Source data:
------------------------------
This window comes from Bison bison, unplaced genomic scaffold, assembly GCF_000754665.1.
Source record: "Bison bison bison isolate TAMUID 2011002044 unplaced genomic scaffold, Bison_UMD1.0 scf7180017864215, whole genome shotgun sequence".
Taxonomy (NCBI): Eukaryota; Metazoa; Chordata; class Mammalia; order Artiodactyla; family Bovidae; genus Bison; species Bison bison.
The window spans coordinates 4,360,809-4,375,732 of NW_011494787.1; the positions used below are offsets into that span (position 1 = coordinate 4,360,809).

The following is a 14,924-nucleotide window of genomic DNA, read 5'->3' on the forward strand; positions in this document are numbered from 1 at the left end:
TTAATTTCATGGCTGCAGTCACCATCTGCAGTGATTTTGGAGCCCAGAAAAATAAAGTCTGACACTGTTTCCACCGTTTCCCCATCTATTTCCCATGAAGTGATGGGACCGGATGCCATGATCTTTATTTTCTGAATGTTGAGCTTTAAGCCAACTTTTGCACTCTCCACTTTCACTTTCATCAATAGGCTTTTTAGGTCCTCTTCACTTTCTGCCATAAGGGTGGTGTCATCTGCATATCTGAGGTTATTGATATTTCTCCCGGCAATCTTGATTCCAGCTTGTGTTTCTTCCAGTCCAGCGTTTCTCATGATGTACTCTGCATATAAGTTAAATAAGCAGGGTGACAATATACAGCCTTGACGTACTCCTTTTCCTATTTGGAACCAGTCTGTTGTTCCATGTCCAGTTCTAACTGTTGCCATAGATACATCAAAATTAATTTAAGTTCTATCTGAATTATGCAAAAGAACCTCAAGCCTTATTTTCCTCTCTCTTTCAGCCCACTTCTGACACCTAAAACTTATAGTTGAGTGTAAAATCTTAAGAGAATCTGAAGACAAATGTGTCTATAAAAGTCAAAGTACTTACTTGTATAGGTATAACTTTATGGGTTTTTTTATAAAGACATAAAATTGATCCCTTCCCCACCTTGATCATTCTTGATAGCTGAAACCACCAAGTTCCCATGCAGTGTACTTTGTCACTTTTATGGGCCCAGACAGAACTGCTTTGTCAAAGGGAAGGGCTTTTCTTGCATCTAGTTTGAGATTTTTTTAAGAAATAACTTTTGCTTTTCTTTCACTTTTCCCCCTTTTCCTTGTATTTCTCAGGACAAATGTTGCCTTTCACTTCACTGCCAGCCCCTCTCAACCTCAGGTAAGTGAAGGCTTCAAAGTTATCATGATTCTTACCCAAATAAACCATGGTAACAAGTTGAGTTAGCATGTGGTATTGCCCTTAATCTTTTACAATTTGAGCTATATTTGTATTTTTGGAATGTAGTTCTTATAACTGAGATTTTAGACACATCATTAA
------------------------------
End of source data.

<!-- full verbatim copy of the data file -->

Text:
This window comes from Bison bison, unplaced genomic scaffold, assembly GCF_000754665.1.
Source record: "Bison bison bison isolate TAMUID 2011002044 unplaced genomic scaffold, Bison_UMD1.0 scf7180017864215, whole genome shotgun sequence".
Taxonomy (NCBI): Eukaryota; Metazoa; Chordata; class Mammalia; order Artiodactyla; family Bovidae; genus Bison; species Bison bison.
The window spans coordinates 4,360,809-4,375,732 of NW_011494787.1; the positions used below are offsets into that span (position 1 = coordinate 4,360,809).

The following is a 14,924-nucleotide window of genomic DNA, read 5'->3' on the forward strand; positions in this document are numbered from 1 at the left end:
TTAATTTCATGGCTGCAGTCACCATCTGCAGTGATTTTGGAGCCCAGAAAAATAAAGTCTGACACTGTTTCCACCGTTTCCCCATCTATTTCCCATGAAGTGATGGGACCGGATGCCATGATCTTTATTTTCTGAATGTTGAGCTTTAAGCCAACTTTTGCACTCTCCACTTTCACTTTCATCAATAGGCTTTTTAGGTCCTCTTCACTTTCTGCCATAAGGGTGGTGTCATCTGCATATCTGAGGTTATTGATATTTCTCCCGGCAATCTTGATTCCAGCTTGTGTTTCTTCCAGTCCAGCGTTTCTCATGATGTACTCTGCATATAAGTTAAATAAGCAGGGTGACAATATACAGCCTTGACGTACTCCTTTTCCTATTTGGAACCAGTCTGTTGTTCCATGTCCAGTTCTAACTGTTGCCATAGATACATCAAAATTAATTTAAGTTCTATCTGAATTATGCAAAAGAACCTCAAGCCTTATTTTCCTCTCTCTTTCAGCCCACTTCTGACACCTAAAACTTATAGTTGAGTGTAAAATCTTAAGAGAATCTGAAGACAAATGTGTCTATAAAAGTCAAAGTACTTACTTGTATAGGTATAACTTTATGGGTTTTTTTATAAAGACATAAAATTGATCCCTTCCCCACCTTGATCATTCTTGATAGCTGAAACCACCAAGTTCCCATGCAGTGTACTTTGTCACTTTTATGGGCCCAGACAGAACTGCTTTGTCAAAGGGAAGGGCTTTTCTTGCATCTAGTTTGAGATTTTTTTAAGAAATAACTTTTGCTTTTCTTTCACTTTTCCCCCTTTTCCTTGTATTTCTCAGGACAAATGTTGCCTTTCACTTCACTGCCAGCCCCTCTCAACCTCAGGTAAGTGAAGGCTTCAAAGTTATCATGATTCTTACCCAAATAAACCATGGTAACAAGTTGAGTTAGCATGTGGTATTGCCCTTAATCTTTTACAATTTGAGCTATATTTGTATTTTTGGAATGTAGTTCTTATAACTGAGATTTTAGACACATCATTAA